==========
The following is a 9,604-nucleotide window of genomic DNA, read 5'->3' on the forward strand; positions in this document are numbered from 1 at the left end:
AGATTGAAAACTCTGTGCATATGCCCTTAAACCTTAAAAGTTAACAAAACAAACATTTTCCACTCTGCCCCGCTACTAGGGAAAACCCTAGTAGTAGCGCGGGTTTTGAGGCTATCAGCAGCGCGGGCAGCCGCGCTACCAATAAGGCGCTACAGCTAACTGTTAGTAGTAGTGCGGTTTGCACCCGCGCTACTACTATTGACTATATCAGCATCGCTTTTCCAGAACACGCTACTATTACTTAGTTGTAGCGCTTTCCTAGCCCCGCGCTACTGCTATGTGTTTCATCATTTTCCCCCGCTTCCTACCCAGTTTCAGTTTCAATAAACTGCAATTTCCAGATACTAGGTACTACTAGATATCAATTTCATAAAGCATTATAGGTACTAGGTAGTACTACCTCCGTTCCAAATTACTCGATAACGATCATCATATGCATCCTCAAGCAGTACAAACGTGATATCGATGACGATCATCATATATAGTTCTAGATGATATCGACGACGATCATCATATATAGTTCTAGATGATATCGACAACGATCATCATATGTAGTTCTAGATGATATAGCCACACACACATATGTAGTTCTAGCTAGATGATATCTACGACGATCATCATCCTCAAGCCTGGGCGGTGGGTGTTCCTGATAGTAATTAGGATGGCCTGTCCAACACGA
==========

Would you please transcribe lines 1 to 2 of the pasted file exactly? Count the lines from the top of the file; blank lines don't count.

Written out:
The following is a 9,604-nucleotide window of genomic DNA, read 5'->3' on the forward strand; positions in this document are numbered from 1 at the left end:
AGATTGAAAACTCTGTGCATATGCCCTTAAACCTTAAAAGTTAACAAAACAAACATTTTCCACTCTGCCCCGCTACTAGGGAAAACCCTAGTAGTAGCGCGGGTTTTGAGGCTATCAGCAGCGCGGGCAGCCGCGCTACCAATAAGGCGCTACAGCTAACTGTTAGTAGTAGTGCGGTTTGCACCCGCGCTACTACTATTGACTATATCAGCATCGCTTTTCCAGAACACGCTACTATTACTTAGTTGTAGCGCTTTCCTAGCCCCGCGCTACTGCTATGTGTTTCATCATTTTCCCCCGCTTCCTACCCAGTTTCAGTTTCAATAAACTGCAATTTCCAGATACTAGGTACTACTAGATATCAATTTCATAAAGCATTATAGGTACTAGGTAGTACTACCTCCGTTCCAAATTACTCGATAACGATCATCATATGCATCCTCAAGCAGTACAAACGTGATATCGATGACGATCATCATATATAGTTCTAGATGATATCGACGACGATCATCATATATAGTTCTAGATGATATCGACAACGATCATCATATGTAGTTCTAGATGATATAGCCACACACACATATGTAGTTCTAGCTAGATGATATCTACGACGATCATCATCCTCAAGCCTGGGCGGTGGGTGTTCCTGATAGTAATTAGGATGGCCTGTCCAACACGA